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Patton's Spaceship (The Timeline Wars Book 1) and over one million other books are available for Amazon Kindle. Learn more

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Patton's Spaceship (Timeline Wars) Mass Market Paperback – December 11, 1996

32 customer reviews
Book 1 of 3 in the Timeline Wars Series

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Product Details

  • Series: Timeline Wars (Book 1)
  • Mass Market Paperback: 336 pages
  • Publisher: Harper Voyager (December 11, 1996)
  • Language: English
  • ISBN-10: 0061056596
  • ISBN-13: 978-0061056598
  • Product Dimensions: 1 x 4.2 x 6.8 inches
  • Shipping Weight: 7.2 ounces
  • Average Customer Review: 4.2 out of 5 stars  See all reviews (32 customer reviews)
  • Amazon Best Sellers Rank: #2,115,841 in Books (See Top 100 in Books)

More About the Author

My thirty-first commercially published novel came out in September 2013. I've published about 5 million words that I got paid for. So I'm an abundantly published very obscure writer.

For readers who are wondering where to start with my work, the most common suggestions are Orbital Resonance, A Million Open Doors, Mother of Storms, Encounter with Tiber, or Tales of the Madman Underground. However, almost no one likes all five of those books--I write a wider range than most people read--so you might want to flip a few pages before buying. My most popular have been Directive 51, Mother of Storms, and the two collaborations with Buzz Aldrin. My 3 most popular series begin with A Million Open Doors, Directive 51, and Patton's Spaceship. Nearest my heart are probably One for the Morning Glory, Tales of the Madman Underground, and The Sky So Big and Black. And the most fun was had in writing Gaudeamus, Payback City, and Raise The Gipper!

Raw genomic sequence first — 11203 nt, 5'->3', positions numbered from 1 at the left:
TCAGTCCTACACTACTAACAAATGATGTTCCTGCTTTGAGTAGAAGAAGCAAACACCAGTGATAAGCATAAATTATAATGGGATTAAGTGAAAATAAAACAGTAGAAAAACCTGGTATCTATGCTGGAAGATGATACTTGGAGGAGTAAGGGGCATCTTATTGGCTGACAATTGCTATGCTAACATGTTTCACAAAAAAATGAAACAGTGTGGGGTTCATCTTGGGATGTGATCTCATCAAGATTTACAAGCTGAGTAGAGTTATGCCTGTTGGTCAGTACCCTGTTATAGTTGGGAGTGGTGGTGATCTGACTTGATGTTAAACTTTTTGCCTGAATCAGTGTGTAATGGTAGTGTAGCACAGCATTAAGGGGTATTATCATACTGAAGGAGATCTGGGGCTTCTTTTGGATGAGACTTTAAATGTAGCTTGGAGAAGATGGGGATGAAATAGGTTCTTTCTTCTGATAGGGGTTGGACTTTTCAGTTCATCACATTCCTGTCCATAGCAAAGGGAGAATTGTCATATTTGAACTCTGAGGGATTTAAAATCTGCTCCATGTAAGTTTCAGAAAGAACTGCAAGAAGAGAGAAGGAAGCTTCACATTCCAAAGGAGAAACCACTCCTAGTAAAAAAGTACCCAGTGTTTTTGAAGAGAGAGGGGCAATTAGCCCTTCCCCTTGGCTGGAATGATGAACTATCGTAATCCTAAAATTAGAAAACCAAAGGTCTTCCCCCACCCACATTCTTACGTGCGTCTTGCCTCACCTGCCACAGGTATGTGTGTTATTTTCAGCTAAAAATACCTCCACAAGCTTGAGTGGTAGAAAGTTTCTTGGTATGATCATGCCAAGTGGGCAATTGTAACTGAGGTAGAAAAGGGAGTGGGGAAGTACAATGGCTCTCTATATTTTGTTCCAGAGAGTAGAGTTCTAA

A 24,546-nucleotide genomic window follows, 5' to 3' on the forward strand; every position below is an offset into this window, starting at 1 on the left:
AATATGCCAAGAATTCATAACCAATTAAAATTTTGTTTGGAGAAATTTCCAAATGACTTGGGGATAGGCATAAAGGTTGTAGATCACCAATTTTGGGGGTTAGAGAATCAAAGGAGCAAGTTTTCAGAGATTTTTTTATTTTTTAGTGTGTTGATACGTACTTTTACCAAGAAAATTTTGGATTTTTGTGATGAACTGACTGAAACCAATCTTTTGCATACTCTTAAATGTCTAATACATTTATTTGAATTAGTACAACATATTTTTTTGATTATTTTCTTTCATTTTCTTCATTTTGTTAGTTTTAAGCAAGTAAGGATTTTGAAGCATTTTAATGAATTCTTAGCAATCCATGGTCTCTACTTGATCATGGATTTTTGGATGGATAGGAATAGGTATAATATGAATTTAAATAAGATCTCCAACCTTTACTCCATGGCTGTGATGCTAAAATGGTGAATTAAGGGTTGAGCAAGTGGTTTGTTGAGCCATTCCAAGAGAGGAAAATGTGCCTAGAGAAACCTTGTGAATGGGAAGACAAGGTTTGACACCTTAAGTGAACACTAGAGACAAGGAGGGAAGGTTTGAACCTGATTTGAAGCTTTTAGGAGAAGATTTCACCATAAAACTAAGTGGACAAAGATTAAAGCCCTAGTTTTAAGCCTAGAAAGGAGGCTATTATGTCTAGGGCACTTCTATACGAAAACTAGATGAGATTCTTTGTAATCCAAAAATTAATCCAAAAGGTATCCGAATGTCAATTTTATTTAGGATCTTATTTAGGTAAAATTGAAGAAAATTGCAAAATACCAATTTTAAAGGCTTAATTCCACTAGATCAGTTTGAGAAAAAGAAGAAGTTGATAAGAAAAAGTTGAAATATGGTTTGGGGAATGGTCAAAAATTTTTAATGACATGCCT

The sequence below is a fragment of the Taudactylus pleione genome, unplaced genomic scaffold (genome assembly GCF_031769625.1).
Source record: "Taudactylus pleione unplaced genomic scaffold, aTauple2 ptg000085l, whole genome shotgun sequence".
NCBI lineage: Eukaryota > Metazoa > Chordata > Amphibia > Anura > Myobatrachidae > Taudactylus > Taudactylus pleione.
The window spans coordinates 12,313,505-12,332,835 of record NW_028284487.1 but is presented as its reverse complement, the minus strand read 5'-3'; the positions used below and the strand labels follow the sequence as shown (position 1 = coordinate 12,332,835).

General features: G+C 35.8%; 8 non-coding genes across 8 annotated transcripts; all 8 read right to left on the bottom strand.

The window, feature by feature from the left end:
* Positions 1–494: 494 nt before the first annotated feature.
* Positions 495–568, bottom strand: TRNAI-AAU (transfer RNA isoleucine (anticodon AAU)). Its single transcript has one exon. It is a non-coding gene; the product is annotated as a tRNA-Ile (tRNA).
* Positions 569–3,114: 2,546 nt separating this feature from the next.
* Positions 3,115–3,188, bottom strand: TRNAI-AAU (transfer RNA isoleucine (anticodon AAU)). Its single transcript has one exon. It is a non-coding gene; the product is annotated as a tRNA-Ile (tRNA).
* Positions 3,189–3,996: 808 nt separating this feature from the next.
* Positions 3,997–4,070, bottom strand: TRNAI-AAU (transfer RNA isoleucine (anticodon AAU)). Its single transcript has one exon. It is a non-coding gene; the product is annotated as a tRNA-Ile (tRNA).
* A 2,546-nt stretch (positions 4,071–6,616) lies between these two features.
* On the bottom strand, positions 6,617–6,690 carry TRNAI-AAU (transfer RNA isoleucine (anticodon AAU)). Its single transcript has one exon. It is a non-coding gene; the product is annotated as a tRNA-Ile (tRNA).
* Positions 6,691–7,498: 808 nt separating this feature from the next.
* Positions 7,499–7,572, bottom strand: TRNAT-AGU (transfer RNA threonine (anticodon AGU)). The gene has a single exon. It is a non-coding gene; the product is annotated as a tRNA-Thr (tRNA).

I used to teach in the Communication and Theatre program at Western State College. I got my PhD at Pitt in the early 90s, masters degrees at U of Montana in the mid 80s, bachelors at Washington University in the 70s; worked for Middle South Services in New Orleans in the early 80s. For a few years I did paid blogging mostly about the math of marketing analysis at TheCMOSite and All Analytics. More recently, I covered advanced technology, especially space, stories in the Government section of Information Week.